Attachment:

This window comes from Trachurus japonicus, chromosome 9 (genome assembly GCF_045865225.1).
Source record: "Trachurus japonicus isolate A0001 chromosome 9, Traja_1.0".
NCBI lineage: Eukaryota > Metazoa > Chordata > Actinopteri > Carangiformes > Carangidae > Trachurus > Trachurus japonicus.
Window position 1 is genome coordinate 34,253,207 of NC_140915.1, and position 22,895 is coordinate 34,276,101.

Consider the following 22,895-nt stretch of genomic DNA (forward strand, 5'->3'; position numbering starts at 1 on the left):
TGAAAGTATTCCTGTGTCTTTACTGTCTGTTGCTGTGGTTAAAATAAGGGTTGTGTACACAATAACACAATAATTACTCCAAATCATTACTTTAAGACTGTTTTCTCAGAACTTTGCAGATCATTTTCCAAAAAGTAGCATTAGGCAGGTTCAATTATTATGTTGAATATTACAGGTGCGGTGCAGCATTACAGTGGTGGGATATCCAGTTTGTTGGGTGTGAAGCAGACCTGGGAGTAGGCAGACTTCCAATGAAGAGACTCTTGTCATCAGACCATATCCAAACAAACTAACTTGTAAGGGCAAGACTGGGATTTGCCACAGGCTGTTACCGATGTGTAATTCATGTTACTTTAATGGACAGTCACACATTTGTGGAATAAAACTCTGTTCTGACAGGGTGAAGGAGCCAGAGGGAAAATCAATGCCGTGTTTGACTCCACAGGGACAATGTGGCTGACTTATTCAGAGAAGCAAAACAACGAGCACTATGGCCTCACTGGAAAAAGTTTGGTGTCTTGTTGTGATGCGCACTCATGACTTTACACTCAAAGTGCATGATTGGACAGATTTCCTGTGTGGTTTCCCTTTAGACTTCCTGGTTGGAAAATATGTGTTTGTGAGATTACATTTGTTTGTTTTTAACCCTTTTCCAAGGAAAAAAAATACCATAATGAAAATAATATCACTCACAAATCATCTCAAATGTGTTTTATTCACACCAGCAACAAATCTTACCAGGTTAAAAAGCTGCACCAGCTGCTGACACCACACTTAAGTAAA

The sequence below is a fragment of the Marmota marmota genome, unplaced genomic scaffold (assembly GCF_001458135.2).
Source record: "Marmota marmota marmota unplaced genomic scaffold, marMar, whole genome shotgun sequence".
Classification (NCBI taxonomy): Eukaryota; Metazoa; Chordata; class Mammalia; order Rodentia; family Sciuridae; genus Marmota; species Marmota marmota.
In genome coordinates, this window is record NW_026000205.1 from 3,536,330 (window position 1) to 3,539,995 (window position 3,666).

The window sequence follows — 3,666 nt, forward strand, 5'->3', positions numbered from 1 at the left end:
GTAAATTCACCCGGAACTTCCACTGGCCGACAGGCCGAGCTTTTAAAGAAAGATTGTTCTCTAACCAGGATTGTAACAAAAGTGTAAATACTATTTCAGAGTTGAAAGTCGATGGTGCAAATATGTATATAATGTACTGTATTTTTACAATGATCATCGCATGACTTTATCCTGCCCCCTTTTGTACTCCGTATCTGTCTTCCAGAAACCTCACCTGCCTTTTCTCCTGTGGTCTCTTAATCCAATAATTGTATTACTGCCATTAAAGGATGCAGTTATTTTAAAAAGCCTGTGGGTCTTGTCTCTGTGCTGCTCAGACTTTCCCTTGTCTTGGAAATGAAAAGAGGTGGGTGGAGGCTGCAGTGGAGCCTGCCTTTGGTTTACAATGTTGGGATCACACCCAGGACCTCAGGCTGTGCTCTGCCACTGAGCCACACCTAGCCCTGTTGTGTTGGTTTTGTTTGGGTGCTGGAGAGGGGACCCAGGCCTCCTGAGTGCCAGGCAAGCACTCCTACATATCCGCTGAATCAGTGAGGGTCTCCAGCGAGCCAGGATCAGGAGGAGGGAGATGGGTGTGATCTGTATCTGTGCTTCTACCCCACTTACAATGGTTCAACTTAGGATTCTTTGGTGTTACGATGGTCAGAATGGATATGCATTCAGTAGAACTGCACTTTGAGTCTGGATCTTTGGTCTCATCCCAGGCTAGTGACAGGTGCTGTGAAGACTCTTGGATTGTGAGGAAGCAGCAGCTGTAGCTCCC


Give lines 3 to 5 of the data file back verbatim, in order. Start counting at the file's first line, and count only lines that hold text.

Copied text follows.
NCBI lineage: Eukaryota > Metazoa > Chordata > Actinopteri > Carangiformes > Carangidae > Trachurus > Trachurus japonicus.
Window position 1 is genome coordinate 34,253,207 of NC_140915.1, and position 22,895 is coordinate 34,276,101.

Consider the following 22,895-nt stretch of genomic DNA (forward strand, 5'->3'; position numbering starts at 1 on the left):